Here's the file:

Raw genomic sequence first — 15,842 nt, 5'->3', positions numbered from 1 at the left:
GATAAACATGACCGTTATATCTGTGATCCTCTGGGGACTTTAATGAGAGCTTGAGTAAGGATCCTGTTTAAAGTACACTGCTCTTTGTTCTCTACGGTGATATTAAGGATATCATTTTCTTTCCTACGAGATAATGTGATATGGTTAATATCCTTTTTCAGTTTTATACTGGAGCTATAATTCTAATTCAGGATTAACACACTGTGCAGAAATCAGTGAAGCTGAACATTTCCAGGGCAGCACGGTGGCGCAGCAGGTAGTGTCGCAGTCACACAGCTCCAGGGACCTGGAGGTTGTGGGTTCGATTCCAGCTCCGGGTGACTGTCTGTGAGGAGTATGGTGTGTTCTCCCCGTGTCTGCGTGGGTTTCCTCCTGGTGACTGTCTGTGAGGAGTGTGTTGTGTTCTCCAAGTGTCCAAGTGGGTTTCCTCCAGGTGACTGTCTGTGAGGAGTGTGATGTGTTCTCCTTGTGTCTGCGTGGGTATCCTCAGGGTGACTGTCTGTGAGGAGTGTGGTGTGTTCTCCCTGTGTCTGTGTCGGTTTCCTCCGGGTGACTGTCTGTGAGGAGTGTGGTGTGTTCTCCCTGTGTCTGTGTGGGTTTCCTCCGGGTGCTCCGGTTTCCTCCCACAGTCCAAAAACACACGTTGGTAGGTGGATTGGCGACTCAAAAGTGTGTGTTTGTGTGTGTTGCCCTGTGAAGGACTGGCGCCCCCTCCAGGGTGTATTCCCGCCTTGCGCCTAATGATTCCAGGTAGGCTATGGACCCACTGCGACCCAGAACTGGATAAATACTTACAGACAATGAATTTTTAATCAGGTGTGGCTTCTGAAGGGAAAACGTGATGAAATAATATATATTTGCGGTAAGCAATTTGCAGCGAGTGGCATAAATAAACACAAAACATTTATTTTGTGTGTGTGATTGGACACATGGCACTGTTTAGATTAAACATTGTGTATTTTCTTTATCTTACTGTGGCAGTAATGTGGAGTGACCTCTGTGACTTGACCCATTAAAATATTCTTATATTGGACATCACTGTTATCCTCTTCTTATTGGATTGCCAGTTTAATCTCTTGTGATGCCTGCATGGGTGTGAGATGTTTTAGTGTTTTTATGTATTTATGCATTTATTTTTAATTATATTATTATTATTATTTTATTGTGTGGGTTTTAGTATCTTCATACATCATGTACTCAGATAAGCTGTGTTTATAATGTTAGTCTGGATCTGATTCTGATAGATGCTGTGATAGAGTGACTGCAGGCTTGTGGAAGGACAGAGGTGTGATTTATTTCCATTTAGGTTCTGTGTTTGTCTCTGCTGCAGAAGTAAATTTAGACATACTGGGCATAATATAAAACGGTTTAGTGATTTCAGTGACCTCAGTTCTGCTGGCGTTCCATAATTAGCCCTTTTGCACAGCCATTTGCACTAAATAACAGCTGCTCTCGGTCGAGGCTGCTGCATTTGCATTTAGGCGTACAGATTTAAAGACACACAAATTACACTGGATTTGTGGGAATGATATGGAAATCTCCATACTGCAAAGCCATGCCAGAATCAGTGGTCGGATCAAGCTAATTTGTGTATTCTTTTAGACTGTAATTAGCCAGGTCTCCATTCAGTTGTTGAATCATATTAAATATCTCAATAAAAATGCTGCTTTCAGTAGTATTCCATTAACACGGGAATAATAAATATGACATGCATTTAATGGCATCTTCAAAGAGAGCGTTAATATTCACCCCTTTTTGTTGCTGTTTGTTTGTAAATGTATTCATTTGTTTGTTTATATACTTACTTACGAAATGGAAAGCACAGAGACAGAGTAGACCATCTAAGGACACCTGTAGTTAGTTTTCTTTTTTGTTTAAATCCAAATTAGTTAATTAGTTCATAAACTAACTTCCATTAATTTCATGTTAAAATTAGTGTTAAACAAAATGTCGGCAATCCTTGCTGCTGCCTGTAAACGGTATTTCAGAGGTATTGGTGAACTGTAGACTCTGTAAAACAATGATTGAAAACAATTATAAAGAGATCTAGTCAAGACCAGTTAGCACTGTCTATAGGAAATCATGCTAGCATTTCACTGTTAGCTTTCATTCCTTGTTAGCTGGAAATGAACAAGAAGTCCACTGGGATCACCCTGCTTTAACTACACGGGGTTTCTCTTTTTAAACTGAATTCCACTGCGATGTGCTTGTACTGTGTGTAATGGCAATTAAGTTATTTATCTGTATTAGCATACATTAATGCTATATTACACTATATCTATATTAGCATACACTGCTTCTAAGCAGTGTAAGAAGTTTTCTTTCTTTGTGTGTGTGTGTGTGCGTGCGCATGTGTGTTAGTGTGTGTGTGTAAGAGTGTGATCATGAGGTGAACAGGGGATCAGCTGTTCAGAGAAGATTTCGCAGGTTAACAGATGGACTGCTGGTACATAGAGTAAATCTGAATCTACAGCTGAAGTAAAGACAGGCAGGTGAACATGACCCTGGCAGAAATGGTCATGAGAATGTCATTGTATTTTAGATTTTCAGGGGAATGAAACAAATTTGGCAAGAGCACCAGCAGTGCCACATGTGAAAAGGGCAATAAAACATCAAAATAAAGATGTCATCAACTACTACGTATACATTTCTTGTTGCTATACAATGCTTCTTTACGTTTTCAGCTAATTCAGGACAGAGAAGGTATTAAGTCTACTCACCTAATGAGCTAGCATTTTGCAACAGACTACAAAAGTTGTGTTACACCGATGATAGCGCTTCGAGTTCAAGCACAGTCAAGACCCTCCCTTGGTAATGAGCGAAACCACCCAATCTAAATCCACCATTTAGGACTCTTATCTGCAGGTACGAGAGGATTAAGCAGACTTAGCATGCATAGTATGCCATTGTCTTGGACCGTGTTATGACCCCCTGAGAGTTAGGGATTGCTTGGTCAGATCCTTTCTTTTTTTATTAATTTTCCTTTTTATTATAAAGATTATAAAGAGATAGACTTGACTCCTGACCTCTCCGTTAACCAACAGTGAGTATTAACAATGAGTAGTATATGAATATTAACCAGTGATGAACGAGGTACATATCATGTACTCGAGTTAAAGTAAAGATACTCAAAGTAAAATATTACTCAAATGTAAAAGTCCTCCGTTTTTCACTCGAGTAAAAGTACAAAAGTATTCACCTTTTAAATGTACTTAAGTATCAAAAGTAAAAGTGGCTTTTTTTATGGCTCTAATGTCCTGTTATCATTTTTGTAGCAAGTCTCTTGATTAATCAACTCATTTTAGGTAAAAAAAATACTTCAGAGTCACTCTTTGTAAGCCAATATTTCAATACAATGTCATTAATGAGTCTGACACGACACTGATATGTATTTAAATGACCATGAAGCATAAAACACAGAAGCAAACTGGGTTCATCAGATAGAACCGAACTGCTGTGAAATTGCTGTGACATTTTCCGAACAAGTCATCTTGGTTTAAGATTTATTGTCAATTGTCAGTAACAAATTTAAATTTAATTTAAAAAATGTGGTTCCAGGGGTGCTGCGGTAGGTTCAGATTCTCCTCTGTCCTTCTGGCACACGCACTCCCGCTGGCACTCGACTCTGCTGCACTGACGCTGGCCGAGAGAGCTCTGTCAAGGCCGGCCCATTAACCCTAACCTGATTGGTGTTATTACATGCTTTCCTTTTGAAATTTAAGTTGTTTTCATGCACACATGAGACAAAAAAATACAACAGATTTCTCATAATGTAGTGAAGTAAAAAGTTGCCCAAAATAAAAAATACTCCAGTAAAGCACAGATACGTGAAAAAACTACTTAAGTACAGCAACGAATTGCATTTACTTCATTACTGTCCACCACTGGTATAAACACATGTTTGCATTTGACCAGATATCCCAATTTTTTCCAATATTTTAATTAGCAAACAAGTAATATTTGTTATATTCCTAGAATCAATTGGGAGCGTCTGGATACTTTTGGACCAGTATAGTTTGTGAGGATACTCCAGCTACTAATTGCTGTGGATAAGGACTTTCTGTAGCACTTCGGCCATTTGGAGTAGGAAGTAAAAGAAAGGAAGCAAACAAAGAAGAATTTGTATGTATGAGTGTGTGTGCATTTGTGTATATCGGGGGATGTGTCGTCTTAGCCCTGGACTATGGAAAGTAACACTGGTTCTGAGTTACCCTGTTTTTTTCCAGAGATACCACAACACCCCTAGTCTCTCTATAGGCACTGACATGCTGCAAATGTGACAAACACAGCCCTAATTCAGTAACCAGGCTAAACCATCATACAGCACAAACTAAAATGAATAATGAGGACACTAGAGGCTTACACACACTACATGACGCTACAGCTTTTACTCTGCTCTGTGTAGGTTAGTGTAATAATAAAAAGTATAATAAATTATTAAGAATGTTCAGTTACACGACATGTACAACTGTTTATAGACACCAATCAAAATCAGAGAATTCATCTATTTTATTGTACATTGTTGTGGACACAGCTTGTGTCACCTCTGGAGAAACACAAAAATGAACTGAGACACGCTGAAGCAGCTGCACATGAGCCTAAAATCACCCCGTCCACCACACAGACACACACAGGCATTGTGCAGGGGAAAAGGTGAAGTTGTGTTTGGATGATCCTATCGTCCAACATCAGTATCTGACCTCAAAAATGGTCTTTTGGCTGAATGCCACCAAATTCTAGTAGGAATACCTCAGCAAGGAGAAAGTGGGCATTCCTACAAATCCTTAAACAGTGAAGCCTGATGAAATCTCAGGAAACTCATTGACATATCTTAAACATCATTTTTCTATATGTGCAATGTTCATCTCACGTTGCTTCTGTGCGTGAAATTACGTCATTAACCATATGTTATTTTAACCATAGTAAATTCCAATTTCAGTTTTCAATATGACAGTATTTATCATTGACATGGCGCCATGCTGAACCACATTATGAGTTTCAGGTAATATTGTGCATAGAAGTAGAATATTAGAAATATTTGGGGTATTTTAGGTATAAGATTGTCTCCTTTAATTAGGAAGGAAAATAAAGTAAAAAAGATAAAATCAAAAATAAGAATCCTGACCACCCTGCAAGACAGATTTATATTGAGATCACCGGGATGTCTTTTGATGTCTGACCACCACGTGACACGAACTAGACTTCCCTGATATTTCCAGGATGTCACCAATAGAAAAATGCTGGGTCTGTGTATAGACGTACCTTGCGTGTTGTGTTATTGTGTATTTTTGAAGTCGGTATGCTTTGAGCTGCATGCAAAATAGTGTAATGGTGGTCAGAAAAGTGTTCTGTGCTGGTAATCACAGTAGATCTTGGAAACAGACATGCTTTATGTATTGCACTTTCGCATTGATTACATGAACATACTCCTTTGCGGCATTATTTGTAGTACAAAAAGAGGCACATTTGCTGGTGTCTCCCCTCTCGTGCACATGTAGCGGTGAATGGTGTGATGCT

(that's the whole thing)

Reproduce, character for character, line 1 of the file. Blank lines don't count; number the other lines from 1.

Raw genomic sequence first — 15,842 nt, 5'->3', positions numbered from 1 at the left: